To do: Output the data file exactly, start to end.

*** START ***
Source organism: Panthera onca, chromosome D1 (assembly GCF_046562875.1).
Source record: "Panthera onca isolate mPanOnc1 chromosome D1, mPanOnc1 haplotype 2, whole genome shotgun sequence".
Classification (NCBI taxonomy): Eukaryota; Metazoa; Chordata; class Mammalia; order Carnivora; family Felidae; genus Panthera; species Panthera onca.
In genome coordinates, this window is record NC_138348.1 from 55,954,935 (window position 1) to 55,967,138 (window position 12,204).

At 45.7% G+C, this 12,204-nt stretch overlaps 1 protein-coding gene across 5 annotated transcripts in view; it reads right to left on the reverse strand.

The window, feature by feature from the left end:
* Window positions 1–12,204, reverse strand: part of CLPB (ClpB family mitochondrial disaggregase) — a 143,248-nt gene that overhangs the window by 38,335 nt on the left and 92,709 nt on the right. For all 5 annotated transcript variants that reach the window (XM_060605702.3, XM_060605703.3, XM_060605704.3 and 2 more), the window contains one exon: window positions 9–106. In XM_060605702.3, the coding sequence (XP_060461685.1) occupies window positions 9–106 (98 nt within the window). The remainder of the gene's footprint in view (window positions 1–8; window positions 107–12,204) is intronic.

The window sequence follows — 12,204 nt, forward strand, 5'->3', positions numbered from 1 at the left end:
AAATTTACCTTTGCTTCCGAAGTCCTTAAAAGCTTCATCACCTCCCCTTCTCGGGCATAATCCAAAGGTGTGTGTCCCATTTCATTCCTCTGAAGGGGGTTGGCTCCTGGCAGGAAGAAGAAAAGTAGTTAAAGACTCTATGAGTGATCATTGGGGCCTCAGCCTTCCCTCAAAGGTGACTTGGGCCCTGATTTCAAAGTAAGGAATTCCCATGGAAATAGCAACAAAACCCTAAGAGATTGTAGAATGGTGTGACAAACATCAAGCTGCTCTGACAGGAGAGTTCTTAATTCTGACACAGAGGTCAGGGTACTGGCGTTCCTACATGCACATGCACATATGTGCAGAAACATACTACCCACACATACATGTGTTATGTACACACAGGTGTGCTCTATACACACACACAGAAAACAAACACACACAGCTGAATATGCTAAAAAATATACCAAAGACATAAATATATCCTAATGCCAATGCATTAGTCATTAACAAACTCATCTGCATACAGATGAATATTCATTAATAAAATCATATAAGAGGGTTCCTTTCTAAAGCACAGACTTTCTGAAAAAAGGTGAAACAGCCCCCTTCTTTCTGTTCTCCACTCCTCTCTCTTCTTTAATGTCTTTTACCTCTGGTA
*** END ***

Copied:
Source organism: Panthera onca, chromosome D1 (assembly GCF_046562875.1).
Source record: "Panthera onca isolate mPanOnc1 chromosome D1, mPanOnc1 haplotype 2, whole genome shotgun sequence".
Classification (NCBI taxonomy): Eukaryota; Metazoa; Chordata; class Mammalia; order Carnivora; family Felidae; genus Panthera; species Panthera onca.
In genome coordinates, this window is record NC_138348.1 from 55,954,935 (window position 1) to 55,967,138 (window position 12,204).

At 45.7% G+C, this 12,204-nt stretch overlaps 1 protein-coding gene across 5 annotated transcripts in view; it reads right to left on the reverse strand.

The window, feature by feature from the left end:
* Window positions 1–12,204, reverse strand: part of CLPB (ClpB family mitochondrial disaggregase) — a 143,248-nt gene that overhangs the window by 38,335 nt on the left and 92,709 nt on the right. For all 5 annotated transcript variants that reach the window (XM_060605702.3, XM_060605703.3, XM_060605704.3 and 2 more), the window contains one exon: window positions 9–106. In XM_060605702.3, the coding sequence (XP_060461685.1) occupies window positions 9–106 (98 nt within the window). The remainder of the gene's footprint in view (window positions 1–8; window positions 107–12,204) is intronic.

The window sequence follows — 12,204 nt, forward strand, 5'->3', positions numbered from 1 at the left end:
AAATTTACCTTTGCTTCCGAAGTCCTTAAAAGCTTCATCACCTCCCCTTCTCGGGCATAATCCAAAGGTGTGTGTCCCATTTCATTCCTCTGAAGGGGGTTGGCTCCTGGCAGGAAGAAGAAAAGTAGTTAAAGACTCTATGAGTGATCATTGGGGCCTCAGCCTTCCCTCAAAGGTGACTTGGGCCCTGATTTCAAAGTAAGGAATTCCCATGGAAATAGCAACAAAACCCTAAGAGATTGTAGAATGGTGTGACAAACATCAAGCTGCTCTGACAGGAGAGTTCTTAATTCTGACACAGAGGTCAGGGTACTGGCGTTCCTACATGCACATGCACATATGTGCAGAAACATACTACCCACACATACATGTGTTATGTACACACAGGTGTGCTCTATACACACACACAGAAAACAAACACACACAGCTGAATATGCTAAAAAATATACCAAAGACATAAATATATCCTAATGCCAATGCATTAGTCATTAACAAACTCATCTGCATACAGATGAATATTCATTAATAAAATCATATAAGAGGGTTCCTTTCTAAAGCACAGACTTTCTGAAAAAAGGTGAAACAGCCCCCTTCTTTCTGTTCTCCACTCCTCTCTCTTCTTTAATGTCTTTTACCTCTGGTA